Has your organization come to the point where the status-quo – that place where things stay the same — doesn’t feel competitive or energizing? Senior management tries to change and improve things. The successful ones may do it right or they may just be lucky. The problem with luck is that it is almost impossible to replicate.
So how can successes be duplicated? How can you improve the odds that the changes made are going to not only be successful changes, but create success for the organization too?
Like a three legged stool – there are 3 key components to organizational change: strategy, tactics and people. While we may understand the need for all of them, most of us tend to go to our strength. That can mean that one gets attention but the other two get short shrift.
Strategy – Strategy is the skill in managing any matter using a plan, a scheme, or a system. In the world of organizational change, it really means the vision: defining what needs to change and why. Without a plan, there is no direction.
Tactics – Tactics are the methods used to bring about the change. There are a wide variety of tools to manage change, but just like an experienced carpenter, you need the right tool for the job. The less effective the tools, the more time and energy will be wasted. Sometimes a few tools, used in conjunction with one another can be the best way to accomplish a successful change. Without the right tools in the right hands, some changes are never achieved.
People – Everyone is unique and reacts differently based on their distinct combination of human nature and their environment. Different personalities, styles, preferences and filters impact how people react and handle change. Without people being on board with the change, the strategy and the tactics you choose won’t matter.
Your preferred style and unique talents move you to the areas where you feel most comfortable and probably experience the most success. But going to your strengths can actually leave you weak.
If you think that Strategy is your strongest suit, you usually ask:
• Where are we going?
• How are we doing?
• What needs to change? Why?
Concerned with the bottom line and the big picture, you tend to use words like vision, purpose, competition, performance, goals, critical analysis, brainstorming, and logistics. You look ahead to see where the organization will be in the next five years. You compare your organization to other firms, evaluate the effectiveness of current practices, and explore new ways of doing things.
If you think your strengths lie with Tactics, then you are most concerned with how to make needed changes rather than why they are necessary. Your focus is on the tools and processes that can bring about successful transition. You concentrate on the present and not really on the future. You use words like tools, hardware, sequence, discipline, details, control and plan. Order is created by assigning tasks and organizing, scheduling and following up.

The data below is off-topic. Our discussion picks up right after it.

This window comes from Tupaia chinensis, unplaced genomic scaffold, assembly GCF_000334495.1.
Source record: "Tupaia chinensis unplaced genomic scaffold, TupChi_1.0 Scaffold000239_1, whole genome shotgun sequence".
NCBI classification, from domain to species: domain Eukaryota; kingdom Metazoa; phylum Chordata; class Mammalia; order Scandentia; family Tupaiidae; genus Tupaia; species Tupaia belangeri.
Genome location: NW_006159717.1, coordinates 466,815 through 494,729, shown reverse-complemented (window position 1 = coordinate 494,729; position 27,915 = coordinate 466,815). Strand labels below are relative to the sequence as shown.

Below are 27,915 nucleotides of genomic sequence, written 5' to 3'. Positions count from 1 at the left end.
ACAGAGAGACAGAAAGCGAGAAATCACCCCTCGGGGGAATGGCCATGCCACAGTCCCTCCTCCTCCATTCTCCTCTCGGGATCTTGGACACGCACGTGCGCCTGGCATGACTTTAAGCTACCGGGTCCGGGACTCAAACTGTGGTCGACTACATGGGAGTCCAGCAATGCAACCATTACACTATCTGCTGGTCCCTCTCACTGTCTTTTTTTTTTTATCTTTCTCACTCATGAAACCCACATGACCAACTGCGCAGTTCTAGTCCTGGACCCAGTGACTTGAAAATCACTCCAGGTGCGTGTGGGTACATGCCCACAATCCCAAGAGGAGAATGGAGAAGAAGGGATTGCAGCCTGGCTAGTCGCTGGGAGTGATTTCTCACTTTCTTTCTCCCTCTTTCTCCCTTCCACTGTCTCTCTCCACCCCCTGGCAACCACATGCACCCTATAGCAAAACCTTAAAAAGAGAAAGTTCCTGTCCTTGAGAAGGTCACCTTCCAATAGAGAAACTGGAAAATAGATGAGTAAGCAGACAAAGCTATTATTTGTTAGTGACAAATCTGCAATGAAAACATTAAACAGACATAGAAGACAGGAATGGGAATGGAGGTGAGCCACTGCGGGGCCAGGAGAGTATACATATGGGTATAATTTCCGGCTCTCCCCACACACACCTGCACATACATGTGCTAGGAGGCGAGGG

And if you are drawn to the People side of change, you are most concerned with involving others, gaining their trust, and eliminating fear. Eager to reduce conflict and improve teamwork, the words that are important to you include communication, values, growth, interaction, participation, training, intervention, development, emotion and interpersonal. Through sharing, listening, expressing and collaborating, you work towards developing team building tools.
- Big picture people like strategy.
- People who like methodology, tools and technology favor tactics.
- People–people are interested in communication, learning, feeling and knowledge.
Managing the transition process successfully requires a working knowledge and comfort level with all three areas. To sustain change you need to communicate with people who approach the process differently and form a strong team that uses the most powerful tools for the tasks at hand.
The most powerful Change ‘masters’ are those who build bridges between the three components.
But if you are most comfortable in only one specific area, take heart. You can make a concerted effort to learn more about the other two areas. Get to know people who value the other aspects of organizational change. Going to your strengths can mean knowing that the other two areas will require support and development. Be resourceful and make sure that all three areas are included in your plans for successful change.
It’s like a three legged stool: all three legs required. If you are missing one, the stool won’t stand.